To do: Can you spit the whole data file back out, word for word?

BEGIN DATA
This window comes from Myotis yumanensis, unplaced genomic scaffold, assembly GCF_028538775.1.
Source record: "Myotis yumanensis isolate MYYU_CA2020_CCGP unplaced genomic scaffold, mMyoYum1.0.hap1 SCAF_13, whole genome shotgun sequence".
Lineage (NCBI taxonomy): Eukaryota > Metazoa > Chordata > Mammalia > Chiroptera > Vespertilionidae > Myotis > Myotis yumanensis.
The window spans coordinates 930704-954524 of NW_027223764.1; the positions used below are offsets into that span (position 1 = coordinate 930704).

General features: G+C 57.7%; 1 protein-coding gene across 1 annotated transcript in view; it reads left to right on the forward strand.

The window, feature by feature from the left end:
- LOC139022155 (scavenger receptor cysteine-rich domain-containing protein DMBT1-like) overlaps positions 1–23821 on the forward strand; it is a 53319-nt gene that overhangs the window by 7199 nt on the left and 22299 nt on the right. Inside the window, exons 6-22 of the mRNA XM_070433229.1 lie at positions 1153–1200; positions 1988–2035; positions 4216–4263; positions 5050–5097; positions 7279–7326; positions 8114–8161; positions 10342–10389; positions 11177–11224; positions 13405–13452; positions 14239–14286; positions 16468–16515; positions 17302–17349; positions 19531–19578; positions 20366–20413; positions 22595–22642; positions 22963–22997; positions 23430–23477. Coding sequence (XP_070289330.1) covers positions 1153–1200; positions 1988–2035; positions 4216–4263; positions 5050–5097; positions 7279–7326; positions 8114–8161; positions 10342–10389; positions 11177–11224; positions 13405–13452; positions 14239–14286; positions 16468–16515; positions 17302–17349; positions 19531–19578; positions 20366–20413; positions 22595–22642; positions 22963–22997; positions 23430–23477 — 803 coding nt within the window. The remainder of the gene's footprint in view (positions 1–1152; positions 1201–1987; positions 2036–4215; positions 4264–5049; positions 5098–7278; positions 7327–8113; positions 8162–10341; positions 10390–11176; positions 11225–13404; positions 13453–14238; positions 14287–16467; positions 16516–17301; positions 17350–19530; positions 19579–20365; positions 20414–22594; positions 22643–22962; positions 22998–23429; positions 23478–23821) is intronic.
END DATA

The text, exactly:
This window comes from Myotis yumanensis, unplaced genomic scaffold, assembly GCF_028538775.1.
Source record: "Myotis yumanensis isolate MYYU_CA2020_CCGP unplaced genomic scaffold, mMyoYum1.0.hap1 SCAF_13, whole genome shotgun sequence".
Lineage (NCBI taxonomy): Eukaryota > Metazoa > Chordata > Mammalia > Chiroptera > Vespertilionidae > Myotis > Myotis yumanensis.
The window spans coordinates 930704-954524 of NW_027223764.1; the positions used below are offsets into that span (position 1 = coordinate 930704).

General features: G+C 57.7%; 1 protein-coding gene across 1 annotated transcript in view; it reads left to right on the forward strand.

The window, feature by feature from the left end:
- LOC139022155 (scavenger receptor cysteine-rich domain-containing protein DMBT1-like) overlaps positions 1–23821 on the forward strand; it is a 53319-nt gene that overhangs the window by 7199 nt on the left and 22299 nt on the right. Inside the window, exons 6-22 of the mRNA XM_070433229.1 lie at positions 1153–1200; positions 1988–2035; positions 4216–4263; positions 5050–5097; positions 7279–7326; positions 8114–8161; positions 10342–10389; positions 11177–11224; positions 13405–13452; positions 14239–14286; positions 16468–16515; positions 17302–17349; positions 19531–19578; positions 20366–20413; positions 22595–22642; positions 22963–22997; positions 23430–23477. Coding sequence (XP_070289330.1) covers positions 1153–1200; positions 1988–2035; positions 4216–4263; positions 5050–5097; positions 7279–7326; positions 8114–8161; positions 10342–10389; positions 11177–11224; positions 13405–13452; positions 14239–14286; positions 16468–16515; positions 17302–17349; positions 19531–19578; positions 20366–20413; positions 22595–22642; positions 22963–22997; positions 23430–23477 — 803 coding nt within the window. The remainder of the gene's footprint in view (positions 1–1152; positions 1201–1987; positions 2036–4215; positions 4264–5049; positions 5098–7278; positions 7327–8113; positions 8162–10341; positions 10390–11176; positions 11225–13404; positions 13453–14238; positions 14287–16467; positions 16516–17301; positions 17350–19530; positions 19579–20365; positions 20414–22594; positions 22643–22962; positions 22998–23429; positions 23478–23821) is intronic.